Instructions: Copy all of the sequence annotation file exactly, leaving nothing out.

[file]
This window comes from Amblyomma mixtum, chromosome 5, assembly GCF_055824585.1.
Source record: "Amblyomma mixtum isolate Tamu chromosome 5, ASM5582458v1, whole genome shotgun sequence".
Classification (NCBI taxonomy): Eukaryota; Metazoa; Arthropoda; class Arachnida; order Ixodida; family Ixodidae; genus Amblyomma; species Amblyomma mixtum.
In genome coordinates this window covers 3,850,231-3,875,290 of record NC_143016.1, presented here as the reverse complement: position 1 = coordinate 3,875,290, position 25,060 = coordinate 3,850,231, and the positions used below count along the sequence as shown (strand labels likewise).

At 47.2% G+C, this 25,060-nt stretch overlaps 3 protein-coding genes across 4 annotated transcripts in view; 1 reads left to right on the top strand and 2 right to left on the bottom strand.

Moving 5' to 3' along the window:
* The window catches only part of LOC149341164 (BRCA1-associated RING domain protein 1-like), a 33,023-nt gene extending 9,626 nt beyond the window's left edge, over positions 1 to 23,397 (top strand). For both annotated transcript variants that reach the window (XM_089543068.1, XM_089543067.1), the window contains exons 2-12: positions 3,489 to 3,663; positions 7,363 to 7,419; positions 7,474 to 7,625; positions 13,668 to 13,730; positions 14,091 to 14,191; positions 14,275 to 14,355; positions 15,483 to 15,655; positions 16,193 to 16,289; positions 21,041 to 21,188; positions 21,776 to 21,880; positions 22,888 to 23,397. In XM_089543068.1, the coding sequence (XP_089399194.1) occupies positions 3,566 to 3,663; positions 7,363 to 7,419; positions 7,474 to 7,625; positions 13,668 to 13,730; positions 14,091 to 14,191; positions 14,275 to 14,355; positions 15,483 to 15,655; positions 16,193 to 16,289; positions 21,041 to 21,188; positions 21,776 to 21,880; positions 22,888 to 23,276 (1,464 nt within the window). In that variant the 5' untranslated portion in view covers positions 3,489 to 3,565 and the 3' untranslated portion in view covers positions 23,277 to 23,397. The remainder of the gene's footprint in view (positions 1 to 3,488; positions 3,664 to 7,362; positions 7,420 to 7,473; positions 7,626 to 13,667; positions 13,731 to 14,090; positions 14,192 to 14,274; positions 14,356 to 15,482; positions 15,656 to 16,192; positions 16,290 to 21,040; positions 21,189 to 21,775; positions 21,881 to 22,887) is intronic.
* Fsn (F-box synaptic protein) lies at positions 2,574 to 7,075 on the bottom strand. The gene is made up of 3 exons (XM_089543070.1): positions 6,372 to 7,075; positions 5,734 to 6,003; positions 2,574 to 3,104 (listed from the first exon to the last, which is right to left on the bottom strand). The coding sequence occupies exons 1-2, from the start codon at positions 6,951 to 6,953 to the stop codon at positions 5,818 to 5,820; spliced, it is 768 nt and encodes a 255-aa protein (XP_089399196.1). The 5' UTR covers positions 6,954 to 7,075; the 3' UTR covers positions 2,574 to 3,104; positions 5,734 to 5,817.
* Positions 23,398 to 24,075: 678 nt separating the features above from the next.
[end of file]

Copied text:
This window comes from Amblyomma mixtum, chromosome 5, assembly GCF_055824585.1.
Source record: "Amblyomma mixtum isolate Tamu chromosome 5, ASM5582458v1, whole genome shotgun sequence".
Classification (NCBI taxonomy): Eukaryota; Metazoa; Arthropoda; class Arachnida; order Ixodida; family Ixodidae; genus Amblyomma; species Amblyomma mixtum.
In genome coordinates this window covers 3,850,231-3,875,290 of record NC_143016.1, presented here as the reverse complement: position 1 = coordinate 3,875,290, position 25,060 = coordinate 3,850,231, and the positions used below count along the sequence as shown (strand labels likewise).

At 47.2% G+C, this 25,060-nt stretch overlaps 3 protein-coding genes across 4 annotated transcripts in view; 1 reads left to right on the top strand and 2 right to left on the bottom strand.

Moving 5' to 3' along the window:
* The window catches only part of LOC149341164 (BRCA1-associated RING domain protein 1-like), a 33,023-nt gene extending 9,626 nt beyond the window's left edge, over positions 1 to 23,397 (top strand). For both annotated transcript variants that reach the window (XM_089543068.1, XM_089543067.1), the window contains exons 2-12: positions 3,489 to 3,663; positions 7,363 to 7,419; positions 7,474 to 7,625; positions 13,668 to 13,730; positions 14,091 to 14,191; positions 14,275 to 14,355; positions 15,483 to 15,655; positions 16,193 to 16,289; positions 21,041 to 21,188; positions 21,776 to 21,880; positions 22,888 to 23,397. In XM_089543068.1, the coding sequence (XP_089399194.1) occupies positions 3,566 to 3,663; positions 7,363 to 7,419; positions 7,474 to 7,625; positions 13,668 to 13,730; positions 14,091 to 14,191; positions 14,275 to 14,355; positions 15,483 to 15,655; positions 16,193 to 16,289; positions 21,041 to 21,188; positions 21,776 to 21,880; positions 22,888 to 23,276 (1,464 nt within the window). In that variant the 5' untranslated portion in view covers positions 3,489 to 3,565 and the 3' untranslated portion in view covers positions 23,277 to 23,397. The remainder of the gene's footprint in view (positions 1 to 3,488; positions 3,664 to 7,362; positions 7,420 to 7,473; positions 7,626 to 13,667; positions 13,731 to 14,090; positions 14,192 to 14,274; positions 14,356 to 15,482; positions 15,656 to 16,192; positions 16,290 to 21,040; positions 21,189 to 21,775; positions 21,881 to 22,887) is intronic.
* Fsn (F-box synaptic protein) lies at positions 2,574 to 7,075 on the bottom strand. The gene is made up of 3 exons (XM_089543070.1): positions 6,372 to 7,075; positions 5,734 to 6,003; positions 2,574 to 3,104 (listed from the first exon to the last, which is right to left on the bottom strand). The coding sequence occupies exons 1-2, from the start codon at positions 6,951 to 6,953 to the stop codon at positions 5,818 to 5,820; spliced, it is 768 nt and encodes a 255-aa protein (XP_089399196.1). The 5' UTR covers positions 6,954 to 7,075; the 3' UTR covers positions 2,574 to 3,104; positions 5,734 to 5,817.
* Positions 23,398 to 24,075: 678 nt separating the features above from the next.